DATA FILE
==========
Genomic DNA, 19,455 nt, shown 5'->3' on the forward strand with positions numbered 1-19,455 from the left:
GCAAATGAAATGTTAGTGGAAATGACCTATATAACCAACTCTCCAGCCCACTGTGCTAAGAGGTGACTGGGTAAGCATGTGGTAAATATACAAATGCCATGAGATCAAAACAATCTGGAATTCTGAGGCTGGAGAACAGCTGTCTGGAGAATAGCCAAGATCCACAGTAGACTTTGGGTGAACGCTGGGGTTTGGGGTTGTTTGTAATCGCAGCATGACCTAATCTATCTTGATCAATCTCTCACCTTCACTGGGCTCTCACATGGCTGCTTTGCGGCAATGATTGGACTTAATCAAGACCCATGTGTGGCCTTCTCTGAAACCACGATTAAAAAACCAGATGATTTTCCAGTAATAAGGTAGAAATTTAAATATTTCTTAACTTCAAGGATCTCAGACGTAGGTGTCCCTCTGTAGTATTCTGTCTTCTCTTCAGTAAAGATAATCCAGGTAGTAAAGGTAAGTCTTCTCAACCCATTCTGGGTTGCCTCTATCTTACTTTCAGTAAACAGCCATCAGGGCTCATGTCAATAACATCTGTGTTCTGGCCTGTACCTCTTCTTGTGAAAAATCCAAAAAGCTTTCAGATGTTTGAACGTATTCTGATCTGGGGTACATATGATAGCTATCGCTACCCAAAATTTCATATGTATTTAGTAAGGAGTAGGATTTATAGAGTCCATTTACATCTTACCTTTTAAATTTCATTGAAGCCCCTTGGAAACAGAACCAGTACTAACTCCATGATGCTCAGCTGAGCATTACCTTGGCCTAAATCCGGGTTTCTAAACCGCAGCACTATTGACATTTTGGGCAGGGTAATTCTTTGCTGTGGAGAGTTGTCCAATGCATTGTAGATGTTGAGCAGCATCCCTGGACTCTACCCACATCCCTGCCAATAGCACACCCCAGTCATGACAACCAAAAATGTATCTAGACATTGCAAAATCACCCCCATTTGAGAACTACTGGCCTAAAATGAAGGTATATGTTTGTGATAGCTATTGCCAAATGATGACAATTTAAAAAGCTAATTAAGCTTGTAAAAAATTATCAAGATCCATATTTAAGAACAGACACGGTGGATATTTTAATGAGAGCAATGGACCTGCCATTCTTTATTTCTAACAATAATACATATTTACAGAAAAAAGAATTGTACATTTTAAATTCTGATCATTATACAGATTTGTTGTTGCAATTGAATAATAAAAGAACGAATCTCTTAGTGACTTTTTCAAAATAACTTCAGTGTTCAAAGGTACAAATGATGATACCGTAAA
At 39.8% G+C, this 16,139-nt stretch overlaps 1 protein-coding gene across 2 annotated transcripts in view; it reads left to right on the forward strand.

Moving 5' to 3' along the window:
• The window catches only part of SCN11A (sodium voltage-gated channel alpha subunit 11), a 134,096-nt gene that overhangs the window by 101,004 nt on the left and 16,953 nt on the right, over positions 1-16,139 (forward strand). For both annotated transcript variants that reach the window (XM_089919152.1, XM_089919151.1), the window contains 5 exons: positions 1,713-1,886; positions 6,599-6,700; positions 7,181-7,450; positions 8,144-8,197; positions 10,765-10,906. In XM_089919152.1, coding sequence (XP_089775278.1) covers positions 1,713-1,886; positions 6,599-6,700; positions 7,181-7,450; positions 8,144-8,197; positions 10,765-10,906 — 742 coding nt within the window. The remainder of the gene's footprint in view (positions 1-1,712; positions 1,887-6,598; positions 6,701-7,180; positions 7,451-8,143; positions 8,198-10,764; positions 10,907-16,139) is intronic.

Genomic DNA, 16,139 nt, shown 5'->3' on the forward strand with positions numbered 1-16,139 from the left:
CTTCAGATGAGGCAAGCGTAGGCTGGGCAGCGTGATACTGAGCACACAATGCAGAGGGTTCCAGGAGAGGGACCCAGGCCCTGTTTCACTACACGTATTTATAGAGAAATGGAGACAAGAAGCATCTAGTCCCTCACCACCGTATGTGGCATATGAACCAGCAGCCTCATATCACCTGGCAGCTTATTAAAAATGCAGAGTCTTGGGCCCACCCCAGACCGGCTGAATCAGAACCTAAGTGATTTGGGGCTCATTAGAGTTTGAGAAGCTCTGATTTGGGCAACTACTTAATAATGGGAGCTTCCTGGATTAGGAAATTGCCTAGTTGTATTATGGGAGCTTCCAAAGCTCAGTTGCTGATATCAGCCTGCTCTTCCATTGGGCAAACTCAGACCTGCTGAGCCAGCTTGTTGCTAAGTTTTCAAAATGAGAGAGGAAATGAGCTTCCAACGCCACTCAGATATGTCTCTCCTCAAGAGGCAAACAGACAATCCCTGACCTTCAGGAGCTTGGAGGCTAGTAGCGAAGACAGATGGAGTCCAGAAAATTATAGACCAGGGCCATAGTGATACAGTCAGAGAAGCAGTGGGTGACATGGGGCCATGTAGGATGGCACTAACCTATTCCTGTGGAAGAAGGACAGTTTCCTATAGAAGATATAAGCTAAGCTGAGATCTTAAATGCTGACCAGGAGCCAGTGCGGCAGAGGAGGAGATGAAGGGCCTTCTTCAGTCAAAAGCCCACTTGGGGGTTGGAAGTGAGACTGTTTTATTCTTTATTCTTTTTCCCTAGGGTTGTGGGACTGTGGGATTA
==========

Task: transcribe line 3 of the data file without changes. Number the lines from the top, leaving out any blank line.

At 39.8% G+C, this 16,139-nt stretch overlaps 1 protein-coding gene across 2 annotated transcripts in view; it reads left to right on the forward strand.